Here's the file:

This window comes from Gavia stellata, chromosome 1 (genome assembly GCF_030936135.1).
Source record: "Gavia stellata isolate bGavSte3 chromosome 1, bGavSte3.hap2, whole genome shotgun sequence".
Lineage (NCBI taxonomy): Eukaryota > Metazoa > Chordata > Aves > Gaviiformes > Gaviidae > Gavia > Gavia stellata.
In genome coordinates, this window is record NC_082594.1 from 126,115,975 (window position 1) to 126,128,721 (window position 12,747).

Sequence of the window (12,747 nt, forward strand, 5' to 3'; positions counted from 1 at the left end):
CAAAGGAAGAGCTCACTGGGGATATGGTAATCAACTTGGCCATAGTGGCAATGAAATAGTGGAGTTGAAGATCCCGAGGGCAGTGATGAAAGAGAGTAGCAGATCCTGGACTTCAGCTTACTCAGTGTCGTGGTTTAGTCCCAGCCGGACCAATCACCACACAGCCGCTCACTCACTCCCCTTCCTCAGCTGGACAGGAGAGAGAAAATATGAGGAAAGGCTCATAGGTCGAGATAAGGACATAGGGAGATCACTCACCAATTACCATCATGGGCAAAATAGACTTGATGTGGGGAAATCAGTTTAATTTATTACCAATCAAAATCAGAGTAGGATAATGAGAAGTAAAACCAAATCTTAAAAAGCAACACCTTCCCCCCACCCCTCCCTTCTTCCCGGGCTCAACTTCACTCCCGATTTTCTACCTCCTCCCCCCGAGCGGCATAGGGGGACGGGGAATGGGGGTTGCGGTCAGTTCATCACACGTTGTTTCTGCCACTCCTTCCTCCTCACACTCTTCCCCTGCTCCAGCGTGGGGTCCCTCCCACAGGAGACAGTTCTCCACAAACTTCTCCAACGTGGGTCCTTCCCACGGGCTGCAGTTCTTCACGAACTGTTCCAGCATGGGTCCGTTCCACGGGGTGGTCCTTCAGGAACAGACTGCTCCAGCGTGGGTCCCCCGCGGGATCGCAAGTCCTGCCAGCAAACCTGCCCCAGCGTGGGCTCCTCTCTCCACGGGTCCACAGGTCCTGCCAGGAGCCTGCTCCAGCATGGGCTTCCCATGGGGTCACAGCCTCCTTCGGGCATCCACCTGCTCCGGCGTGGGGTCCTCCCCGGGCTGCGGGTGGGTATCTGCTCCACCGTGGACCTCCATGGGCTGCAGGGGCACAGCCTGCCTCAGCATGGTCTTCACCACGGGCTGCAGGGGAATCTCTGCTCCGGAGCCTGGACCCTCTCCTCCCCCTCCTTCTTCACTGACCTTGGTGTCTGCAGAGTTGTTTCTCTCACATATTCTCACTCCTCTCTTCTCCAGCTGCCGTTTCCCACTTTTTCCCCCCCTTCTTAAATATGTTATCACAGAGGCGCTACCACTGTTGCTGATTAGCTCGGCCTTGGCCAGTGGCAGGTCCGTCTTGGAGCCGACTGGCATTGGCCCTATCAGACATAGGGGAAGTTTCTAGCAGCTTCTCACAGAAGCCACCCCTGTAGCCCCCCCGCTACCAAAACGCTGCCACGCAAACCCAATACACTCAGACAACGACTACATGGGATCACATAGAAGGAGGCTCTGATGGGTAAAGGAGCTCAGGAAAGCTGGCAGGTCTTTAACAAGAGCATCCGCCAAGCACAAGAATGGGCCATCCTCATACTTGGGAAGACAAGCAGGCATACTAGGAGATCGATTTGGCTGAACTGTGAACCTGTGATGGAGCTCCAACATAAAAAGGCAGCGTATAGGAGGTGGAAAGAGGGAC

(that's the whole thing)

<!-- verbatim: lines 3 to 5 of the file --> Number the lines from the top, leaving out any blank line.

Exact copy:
Lineage (NCBI taxonomy): Eukaryota > Metazoa > Chordata > Aves > Gaviiformes > Gaviidae > Gavia > Gavia stellata.
In genome coordinates, this window is record NC_082594.1 from 126,115,975 (window position 1) to 126,128,721 (window position 12,747).

Sequence of the window (12,747 nt, forward strand, 5' to 3'; positions counted from 1 at the left end):